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Why do I keep getting robocalls if I'm on the Do Not Call list?
Many of you may have added your phone number to the Do Not Call registry thinking it will put those annoying robocalls to an end. But one Valley man says his phone is still ringing and he wants to know what is being done to prosecute the people diali Video by ktnv.comvideo
Las Vegas, NV (KTNV) -- Many of you may have added your phone number to the Do Not Call registry thinking it will put those annoying robocalls to an end. But one Valley man says his phone is still ringing and he wants to know what is being done to prosecute the people dialing his number.
"The same recording comes from a number of different phone numbers, different area codes," said Richard.
The recording says, "Hi, this is Rachel at cardholder services calling in reference to your current credit card account. There are no problems currently with your account. It is urgent that you contact us concerning your eligibility for lowering your interest rate."
Richard Greenblatt is a man with few credit cards but not few words when it comes to the robocalls he keeps getting.
"I'd like to have them stopped," said Richard.
But now matter what number he pushes, the woman on the phone, Rachel, keeps calling back.
The recording says, "Press the number one on your phone now to speak with a live operator and lower your interest rate or press the number two to discontinue further notices."
Richard isn't just annoyed he's tracking the calls what time they come in and the numbers that show up on caller ID. He's filed a complaint with the Do Not Call registry but was surprised by the response he got back.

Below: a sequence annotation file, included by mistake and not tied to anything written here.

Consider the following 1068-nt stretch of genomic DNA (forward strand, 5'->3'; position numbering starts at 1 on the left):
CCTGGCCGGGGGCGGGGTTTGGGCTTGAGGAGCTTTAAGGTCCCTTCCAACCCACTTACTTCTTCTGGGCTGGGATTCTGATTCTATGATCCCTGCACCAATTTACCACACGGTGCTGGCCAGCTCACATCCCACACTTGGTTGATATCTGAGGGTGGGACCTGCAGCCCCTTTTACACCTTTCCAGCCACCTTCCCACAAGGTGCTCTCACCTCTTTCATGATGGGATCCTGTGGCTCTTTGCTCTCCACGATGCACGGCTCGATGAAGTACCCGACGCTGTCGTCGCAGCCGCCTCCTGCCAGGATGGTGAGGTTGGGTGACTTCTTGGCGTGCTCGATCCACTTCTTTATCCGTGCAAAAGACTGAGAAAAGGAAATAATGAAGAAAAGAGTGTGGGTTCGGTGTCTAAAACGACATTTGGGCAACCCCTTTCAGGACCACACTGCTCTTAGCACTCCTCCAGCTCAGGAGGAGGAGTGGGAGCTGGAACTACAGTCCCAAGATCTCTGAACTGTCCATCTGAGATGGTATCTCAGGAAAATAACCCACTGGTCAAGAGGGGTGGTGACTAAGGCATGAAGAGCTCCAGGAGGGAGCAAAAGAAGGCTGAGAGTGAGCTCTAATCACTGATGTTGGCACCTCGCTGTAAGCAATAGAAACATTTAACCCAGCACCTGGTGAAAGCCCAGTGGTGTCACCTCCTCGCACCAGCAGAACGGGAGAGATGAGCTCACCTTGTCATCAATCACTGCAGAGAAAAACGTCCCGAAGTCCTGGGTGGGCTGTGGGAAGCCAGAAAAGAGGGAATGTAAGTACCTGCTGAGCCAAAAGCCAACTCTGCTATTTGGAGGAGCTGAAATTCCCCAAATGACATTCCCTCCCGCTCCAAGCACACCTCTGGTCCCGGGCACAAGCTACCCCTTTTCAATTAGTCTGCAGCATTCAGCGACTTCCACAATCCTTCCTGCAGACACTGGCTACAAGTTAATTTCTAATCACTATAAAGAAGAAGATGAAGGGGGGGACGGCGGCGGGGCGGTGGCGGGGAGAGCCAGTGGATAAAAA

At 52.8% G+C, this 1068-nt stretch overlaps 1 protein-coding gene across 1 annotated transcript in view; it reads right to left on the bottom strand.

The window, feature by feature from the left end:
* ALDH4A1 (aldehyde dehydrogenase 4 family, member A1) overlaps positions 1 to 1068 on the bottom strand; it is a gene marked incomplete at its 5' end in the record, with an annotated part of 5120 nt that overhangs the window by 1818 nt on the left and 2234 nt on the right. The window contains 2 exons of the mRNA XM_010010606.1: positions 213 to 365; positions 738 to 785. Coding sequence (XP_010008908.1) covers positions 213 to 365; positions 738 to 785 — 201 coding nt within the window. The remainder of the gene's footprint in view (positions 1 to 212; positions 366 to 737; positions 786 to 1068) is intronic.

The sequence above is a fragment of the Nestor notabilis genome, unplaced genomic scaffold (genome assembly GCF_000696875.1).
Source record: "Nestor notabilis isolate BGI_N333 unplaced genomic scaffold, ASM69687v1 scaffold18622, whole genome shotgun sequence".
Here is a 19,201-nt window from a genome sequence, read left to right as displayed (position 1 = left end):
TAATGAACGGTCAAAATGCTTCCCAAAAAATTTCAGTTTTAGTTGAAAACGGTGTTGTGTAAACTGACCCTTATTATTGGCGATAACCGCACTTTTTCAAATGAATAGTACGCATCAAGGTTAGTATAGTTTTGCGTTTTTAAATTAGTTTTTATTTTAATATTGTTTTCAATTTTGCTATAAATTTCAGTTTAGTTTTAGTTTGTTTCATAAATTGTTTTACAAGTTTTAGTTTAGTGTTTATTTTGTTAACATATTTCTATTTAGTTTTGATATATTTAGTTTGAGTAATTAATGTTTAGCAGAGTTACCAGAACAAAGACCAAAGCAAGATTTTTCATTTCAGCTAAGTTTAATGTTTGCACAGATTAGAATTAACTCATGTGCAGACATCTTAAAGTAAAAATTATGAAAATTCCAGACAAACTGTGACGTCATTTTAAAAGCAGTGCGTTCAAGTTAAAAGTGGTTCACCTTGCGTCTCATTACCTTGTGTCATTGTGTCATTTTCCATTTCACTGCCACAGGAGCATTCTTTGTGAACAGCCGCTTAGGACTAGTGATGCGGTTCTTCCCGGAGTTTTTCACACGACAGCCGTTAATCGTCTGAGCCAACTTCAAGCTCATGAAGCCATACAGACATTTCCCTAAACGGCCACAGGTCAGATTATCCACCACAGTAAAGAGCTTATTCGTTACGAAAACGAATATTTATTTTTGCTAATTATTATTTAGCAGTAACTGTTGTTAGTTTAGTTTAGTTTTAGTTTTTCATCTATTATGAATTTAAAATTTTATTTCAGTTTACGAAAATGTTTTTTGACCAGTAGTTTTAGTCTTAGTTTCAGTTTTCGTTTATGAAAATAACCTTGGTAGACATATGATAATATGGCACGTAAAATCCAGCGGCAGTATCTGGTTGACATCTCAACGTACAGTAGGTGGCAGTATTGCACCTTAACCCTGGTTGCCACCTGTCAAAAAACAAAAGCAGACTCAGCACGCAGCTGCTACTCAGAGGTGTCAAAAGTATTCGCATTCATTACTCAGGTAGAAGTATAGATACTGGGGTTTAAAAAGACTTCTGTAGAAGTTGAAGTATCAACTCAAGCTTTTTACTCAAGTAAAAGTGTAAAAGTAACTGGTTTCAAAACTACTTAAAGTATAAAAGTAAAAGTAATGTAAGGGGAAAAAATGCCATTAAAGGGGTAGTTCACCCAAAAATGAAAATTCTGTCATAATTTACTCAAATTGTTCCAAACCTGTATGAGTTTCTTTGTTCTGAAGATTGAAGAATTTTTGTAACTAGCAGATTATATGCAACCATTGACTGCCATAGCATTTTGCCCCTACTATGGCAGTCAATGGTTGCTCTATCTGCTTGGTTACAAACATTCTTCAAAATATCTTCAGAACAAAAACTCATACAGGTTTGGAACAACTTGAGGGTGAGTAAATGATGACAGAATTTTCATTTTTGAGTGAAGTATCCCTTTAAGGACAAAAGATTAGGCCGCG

"It says we do not prosecute or go after or investigate individual complaints," said Richard.
So Richard emailed Action News wondering why he should even make a complaint in the first place. That's a good question. We reached out to the Federal Trade Commission and they are very familiar with Rachel that woman in the message. They call Rachel from cardholder services public enemy number one.
"We were receiving approximately 200,000 complaints a month about cardholder services robocalls," explained Todd Kossow, Assistant Director of the Federal Trade Commission Midwest Region.
After investigating, the FTC found the companies who collected an upfront fee from people who got the robocall did little if anything to fulfill their promises.
"We've now sued a total of 10 complaints that have used that or a similar robocall to offer credit card interest rate reduction," said Todd.
Lawsuits that came about as a result of consumers filing complaints. Remember how Richard kept pressing numbers to try and talk to someone?
"Pressing a number is likely to lead to more robocalls because it tells the caller that this is a live number and they'll keep calling," said Todd.
Instead, the FTC says hang up, go to your computer and file a complaint with them. Richard hopes people will listen to that advice fearing that someone's personal information could be given to the wrong person.
"They wouldn't keep doing it unless people would be gullible enough to take advantage of it," said Richard.
The FTC says another option to consider is to contact your phone carrier and try to have the number blocked. Although they say a lot of times those numbers are spoofed, meaning it may show up on caller ID as being a 702 number but they could really being calling from Asia.
To learn more about the Do Not Call registry, click here.